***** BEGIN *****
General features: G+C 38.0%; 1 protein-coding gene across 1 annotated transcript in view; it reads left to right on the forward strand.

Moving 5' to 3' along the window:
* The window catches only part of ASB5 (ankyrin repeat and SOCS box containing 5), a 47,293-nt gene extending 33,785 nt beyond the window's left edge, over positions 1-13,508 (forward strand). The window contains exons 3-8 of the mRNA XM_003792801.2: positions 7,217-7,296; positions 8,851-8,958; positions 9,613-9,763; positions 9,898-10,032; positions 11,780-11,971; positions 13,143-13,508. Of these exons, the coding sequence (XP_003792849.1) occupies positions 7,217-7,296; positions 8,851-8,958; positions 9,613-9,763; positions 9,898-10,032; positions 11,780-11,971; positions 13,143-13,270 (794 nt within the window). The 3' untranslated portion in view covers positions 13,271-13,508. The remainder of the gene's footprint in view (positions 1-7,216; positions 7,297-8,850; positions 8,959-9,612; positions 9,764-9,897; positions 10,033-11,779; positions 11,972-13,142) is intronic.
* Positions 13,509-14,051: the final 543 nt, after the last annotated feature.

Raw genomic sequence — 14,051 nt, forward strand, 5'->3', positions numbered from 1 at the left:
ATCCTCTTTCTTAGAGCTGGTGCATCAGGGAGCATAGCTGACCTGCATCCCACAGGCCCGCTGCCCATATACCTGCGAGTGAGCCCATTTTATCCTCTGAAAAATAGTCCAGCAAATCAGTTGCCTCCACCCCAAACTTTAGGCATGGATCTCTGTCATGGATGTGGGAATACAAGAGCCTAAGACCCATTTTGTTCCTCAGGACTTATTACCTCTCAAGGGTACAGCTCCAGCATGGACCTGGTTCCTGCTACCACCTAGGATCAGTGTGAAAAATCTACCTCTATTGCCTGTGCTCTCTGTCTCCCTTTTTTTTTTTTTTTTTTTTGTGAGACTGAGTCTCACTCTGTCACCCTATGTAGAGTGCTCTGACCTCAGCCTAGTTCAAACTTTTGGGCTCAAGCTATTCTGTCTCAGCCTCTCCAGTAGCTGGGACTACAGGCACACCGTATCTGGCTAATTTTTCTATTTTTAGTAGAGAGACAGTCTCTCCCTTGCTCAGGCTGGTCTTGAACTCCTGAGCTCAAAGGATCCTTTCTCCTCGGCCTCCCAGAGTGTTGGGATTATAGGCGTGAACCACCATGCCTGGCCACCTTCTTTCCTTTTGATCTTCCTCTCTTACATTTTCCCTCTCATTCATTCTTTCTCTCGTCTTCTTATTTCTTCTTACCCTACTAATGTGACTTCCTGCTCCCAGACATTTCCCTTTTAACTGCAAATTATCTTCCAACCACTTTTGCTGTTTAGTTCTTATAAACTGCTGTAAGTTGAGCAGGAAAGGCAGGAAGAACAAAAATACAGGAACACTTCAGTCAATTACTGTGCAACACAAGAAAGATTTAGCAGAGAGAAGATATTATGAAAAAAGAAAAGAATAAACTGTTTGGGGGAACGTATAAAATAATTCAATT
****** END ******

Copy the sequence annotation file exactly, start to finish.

General features: G+C 38.0%; 1 protein-coding gene across 1 annotated transcript in view; it reads left to right on the forward strand.

Moving 5' to 3' along the window:
* The window catches only part of ASB5 (ankyrin repeat and SOCS box containing 5), a 47,293-nt gene extending 33,785 nt beyond the window's left edge, over positions 1-13,508 (forward strand). The window contains exons 3-8 of the mRNA XM_003792801.2: positions 7,217-7,296; positions 8,851-8,958; positions 9,613-9,763; positions 9,898-10,032; positions 11,780-11,971; positions 13,143-13,508. Of these exons, the coding sequence (XP_003792849.1) occupies positions 7,217-7,296; positions 8,851-8,958; positions 9,613-9,763; positions 9,898-10,032; positions 11,780-11,971; positions 13,143-13,270 (794 nt within the window). The 3' untranslated portion in view covers positions 13,271-13,508. The remainder of the gene's footprint in view (positions 1-7,216; positions 7,297-8,850; positions 8,959-9,612; positions 9,764-9,897; positions 10,033-11,779; positions 11,972-13,142) is intronic.
* Positions 13,509-14,051: the final 543 nt, after the last annotated feature.

Raw genomic sequence — 14,051 nt, forward strand, 5'->3', positions numbered from 1 at the left:
ATCCTCTTTCTTAGAGCTGGTGCATCAGGGAGCATAGCTGACCTGCATCCCACAGGCCCGCTGCCCATATACCTGCGAGTGAGCCCATTTTATCCTCTGAAAAATAGTCCAGCAAATCAGTTGCCTCCACCCCAAACTTTAGGCATGGATCTCTGTCATGGATGTGGGAATACAAGAGCCTAAGACCCATTTTGTTCCTCAGGACTTATTACCTCTCAAGGGTACAGCTCCAGCATGGACCTGGTTCCTGCTACCACCTAGGATCAGTGTGAAAAATCTACCTCTATTGCCTGTGCTCTCTGTCTCCCTTTTTTTTTTTTTTTTTTTTGTGAGACTGAGTCTCACTCTGTCACCCTATGTAGAGTGCTCTGACCTCAGCCTAGTTCAAACTTTTGGGCTCAAGCTATTCTGTCTCAGCCTCTCCAGTAGCTGGGACTACAGGCACACCGTATCTGGCTAATTTTTCTATTTTTAGTAGAGAGACAGTCTCTCCCTTGCTCAGGCTGGTCTTGAACTCCTGAGCTCAAAGGATCCTTTCTCCTCGGCCTCCCAGAGTGTTGGGATTATAGGCGTGAACCACCATGCCTGGCCACCTTCTTTCCTTTTGATCTTCCTCTCTTACATTTTCCCTCTCATTCATTCTTTCTCTCGTCTTCTTATTTCTTCTTACCCTACTAATGTGACTTCCTGCTCCCAGACATTTCCCTTTTAACTGCAAATTATCTTCCAACCACTTTTGCTGTTTAGTTCTTATAAACTGCTGTAAGTTGAGCAGGAAAGGCAGGAAGAACAAAAATACAGGAACACTTCAGTCAATTACTGTGCAACACAAGAAAGATTTAGCAGAGAGAAGATATTATGAAAAAAGAAAAGAATAAACTGTTTGGGGGAACGTATAAAATAATTCAATT